Major new clinical trial to improve treatment for leukaemia patients news
12 January 2013

Newcastle Hospitals and University are jointly launching a large clinical trial of cancer drugs to ensure patients with chronic myeloid leukaemia (CML) get the best treatment.

Newcastle researchers will be working with the US pharmaceutical company ARIAD Pharmaceuticals, the UK National Cancer Research Institute and a number of other Universities in one of the largest leukaemia trials ever conducted in the UK.

The trial, called SPIRIT 3, will assess how to select the best treatment for someone with CML and aims to increase the number of patients who respond so well that they can stop drug treatment.

The Newcastle team will be evaluating the performance of a new drug - ponatinib along with existing medicines imatinib or nilotinib which are already approved by National Institute for Health and Clinical Excellence (NICE) and available on the National Health Scheme (NHS). Ponatinib is being provided free for the purposes of the trial from ARIAD who are also funding the research.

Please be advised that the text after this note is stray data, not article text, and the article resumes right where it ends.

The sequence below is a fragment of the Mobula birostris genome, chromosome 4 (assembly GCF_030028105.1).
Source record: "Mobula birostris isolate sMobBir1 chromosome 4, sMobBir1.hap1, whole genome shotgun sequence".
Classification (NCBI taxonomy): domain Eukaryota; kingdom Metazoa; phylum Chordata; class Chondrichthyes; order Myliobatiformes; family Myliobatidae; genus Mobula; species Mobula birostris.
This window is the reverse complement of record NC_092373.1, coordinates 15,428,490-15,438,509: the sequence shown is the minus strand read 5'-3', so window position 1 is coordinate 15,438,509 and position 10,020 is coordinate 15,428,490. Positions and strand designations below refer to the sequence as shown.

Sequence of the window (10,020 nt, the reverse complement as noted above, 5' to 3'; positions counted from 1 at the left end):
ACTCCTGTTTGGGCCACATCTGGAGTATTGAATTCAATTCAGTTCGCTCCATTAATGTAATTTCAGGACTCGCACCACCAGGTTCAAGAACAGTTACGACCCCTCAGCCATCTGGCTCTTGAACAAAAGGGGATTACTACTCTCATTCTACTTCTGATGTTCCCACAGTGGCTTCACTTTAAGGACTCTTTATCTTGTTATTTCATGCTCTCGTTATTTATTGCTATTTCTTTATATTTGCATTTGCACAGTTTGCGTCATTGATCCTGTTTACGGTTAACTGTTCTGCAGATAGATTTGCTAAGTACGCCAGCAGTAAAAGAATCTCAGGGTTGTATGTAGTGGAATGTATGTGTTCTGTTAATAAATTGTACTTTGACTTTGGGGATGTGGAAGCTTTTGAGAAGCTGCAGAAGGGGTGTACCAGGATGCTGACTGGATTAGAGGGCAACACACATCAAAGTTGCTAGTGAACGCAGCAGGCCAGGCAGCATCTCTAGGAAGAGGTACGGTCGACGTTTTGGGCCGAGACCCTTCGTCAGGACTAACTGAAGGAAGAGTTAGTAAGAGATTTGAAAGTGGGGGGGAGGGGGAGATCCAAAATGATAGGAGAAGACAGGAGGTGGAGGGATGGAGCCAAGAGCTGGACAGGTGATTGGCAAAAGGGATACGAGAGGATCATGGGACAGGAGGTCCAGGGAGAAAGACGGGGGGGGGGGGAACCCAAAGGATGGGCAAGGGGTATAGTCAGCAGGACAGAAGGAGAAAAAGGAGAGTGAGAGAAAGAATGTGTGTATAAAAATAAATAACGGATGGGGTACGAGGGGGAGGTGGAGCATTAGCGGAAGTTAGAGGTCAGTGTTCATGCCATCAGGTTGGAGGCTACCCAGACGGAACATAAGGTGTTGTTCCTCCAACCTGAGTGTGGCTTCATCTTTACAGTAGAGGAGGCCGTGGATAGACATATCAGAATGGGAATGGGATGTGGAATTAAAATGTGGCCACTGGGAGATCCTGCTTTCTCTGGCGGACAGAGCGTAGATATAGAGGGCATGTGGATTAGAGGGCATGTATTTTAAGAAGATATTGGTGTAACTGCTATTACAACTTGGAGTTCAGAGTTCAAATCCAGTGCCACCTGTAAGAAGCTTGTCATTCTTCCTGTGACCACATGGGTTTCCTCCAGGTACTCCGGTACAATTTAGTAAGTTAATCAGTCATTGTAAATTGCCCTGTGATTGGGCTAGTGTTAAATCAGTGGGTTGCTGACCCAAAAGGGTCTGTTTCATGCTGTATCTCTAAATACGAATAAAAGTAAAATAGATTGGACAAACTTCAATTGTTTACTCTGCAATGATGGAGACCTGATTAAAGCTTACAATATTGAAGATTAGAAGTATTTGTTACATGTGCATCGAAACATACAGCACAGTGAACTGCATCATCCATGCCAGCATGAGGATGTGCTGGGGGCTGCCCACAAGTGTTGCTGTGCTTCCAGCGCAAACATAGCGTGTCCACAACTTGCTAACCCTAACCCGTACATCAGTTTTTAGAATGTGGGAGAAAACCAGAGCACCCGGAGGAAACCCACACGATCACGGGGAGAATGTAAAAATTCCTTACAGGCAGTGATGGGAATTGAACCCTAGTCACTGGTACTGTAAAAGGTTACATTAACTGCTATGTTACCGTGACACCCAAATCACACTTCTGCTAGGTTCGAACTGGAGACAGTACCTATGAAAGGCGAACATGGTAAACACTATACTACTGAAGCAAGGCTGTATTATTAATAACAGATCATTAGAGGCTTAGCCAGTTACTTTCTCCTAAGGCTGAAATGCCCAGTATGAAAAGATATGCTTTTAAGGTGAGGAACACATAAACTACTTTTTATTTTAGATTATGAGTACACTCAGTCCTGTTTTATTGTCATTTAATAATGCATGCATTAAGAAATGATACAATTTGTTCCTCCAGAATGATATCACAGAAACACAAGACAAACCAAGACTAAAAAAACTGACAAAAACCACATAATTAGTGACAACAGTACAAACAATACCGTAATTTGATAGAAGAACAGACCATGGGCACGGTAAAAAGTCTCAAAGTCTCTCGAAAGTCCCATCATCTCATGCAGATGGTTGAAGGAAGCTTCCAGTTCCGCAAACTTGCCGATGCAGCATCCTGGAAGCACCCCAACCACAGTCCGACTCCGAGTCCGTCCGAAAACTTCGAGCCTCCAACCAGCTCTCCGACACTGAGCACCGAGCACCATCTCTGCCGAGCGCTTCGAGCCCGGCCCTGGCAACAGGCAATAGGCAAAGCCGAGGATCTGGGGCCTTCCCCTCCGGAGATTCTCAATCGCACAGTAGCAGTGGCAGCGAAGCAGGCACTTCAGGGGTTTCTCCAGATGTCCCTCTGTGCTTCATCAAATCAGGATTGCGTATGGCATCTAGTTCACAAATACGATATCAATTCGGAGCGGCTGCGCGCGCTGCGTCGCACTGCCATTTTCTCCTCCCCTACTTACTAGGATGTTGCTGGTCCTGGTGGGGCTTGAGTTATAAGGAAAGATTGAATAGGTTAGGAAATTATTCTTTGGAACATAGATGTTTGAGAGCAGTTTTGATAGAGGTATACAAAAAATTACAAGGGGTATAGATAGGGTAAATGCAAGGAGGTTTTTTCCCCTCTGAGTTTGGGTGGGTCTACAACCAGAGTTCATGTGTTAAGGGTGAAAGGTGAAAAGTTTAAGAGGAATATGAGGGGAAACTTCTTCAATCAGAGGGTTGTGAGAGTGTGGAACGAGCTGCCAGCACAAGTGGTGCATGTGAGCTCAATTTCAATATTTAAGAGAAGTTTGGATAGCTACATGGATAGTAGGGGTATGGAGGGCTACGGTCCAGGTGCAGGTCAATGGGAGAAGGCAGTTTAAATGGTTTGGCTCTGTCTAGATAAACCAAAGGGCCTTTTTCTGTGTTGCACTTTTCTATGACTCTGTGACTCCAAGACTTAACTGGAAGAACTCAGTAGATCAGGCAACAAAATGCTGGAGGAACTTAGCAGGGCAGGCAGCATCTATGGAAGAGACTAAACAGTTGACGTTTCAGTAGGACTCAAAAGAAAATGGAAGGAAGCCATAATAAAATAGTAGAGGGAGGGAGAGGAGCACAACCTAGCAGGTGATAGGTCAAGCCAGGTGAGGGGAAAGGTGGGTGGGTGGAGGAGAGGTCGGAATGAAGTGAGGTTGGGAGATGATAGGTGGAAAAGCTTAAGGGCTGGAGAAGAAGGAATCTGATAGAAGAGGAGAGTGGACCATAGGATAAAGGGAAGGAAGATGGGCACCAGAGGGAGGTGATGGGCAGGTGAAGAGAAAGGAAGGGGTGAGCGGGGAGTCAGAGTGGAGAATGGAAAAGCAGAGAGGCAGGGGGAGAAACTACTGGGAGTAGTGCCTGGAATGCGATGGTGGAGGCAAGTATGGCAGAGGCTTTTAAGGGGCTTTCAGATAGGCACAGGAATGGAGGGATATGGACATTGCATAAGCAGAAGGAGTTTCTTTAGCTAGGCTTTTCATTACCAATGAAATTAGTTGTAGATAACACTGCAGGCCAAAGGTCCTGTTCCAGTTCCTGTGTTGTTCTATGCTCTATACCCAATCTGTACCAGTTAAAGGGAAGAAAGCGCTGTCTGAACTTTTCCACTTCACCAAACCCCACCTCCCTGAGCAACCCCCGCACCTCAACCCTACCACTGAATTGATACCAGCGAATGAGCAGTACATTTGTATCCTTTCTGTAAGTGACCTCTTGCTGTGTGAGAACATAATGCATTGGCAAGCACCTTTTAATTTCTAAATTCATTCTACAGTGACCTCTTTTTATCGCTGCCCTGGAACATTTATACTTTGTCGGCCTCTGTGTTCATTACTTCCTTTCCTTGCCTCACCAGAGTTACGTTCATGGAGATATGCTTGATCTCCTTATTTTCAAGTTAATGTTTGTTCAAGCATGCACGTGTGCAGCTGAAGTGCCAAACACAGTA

About 800 people develop CML each year in the UK and there are currently over 6,000 patients with the disease. Symptoms of CML, which are usually picked up by a routine blood test may include tiredness, weight loss, headaches, visual disturbances and abdominal discomfort.
Involving 1,000 patients from more than 150 hospitals across the UK, the SPIRIT 3 trial involves patients being treated for CML in which the granulocyte white blood cells are malignant. White blood cells normally help the body fight infection.
Stephen O'Brien, Professor of Haematology at Newcastle University and a Consultant with The Newcastle Hospitals NHS Foundation Trust who is leading the trial says, ''By testing two well-established drugs and a new medicine we are ensuring that patients diagnosed with CML get the most effective treatment allowing them the best quality of life for longer.

''We know existing drugs are effective but they don't work as well as they might for one in five patients with CML. We need to establish whether we can improve treatment by switching selected patients to ponatinib.''

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Major new clinical trial to improve treatment for leukaemia patients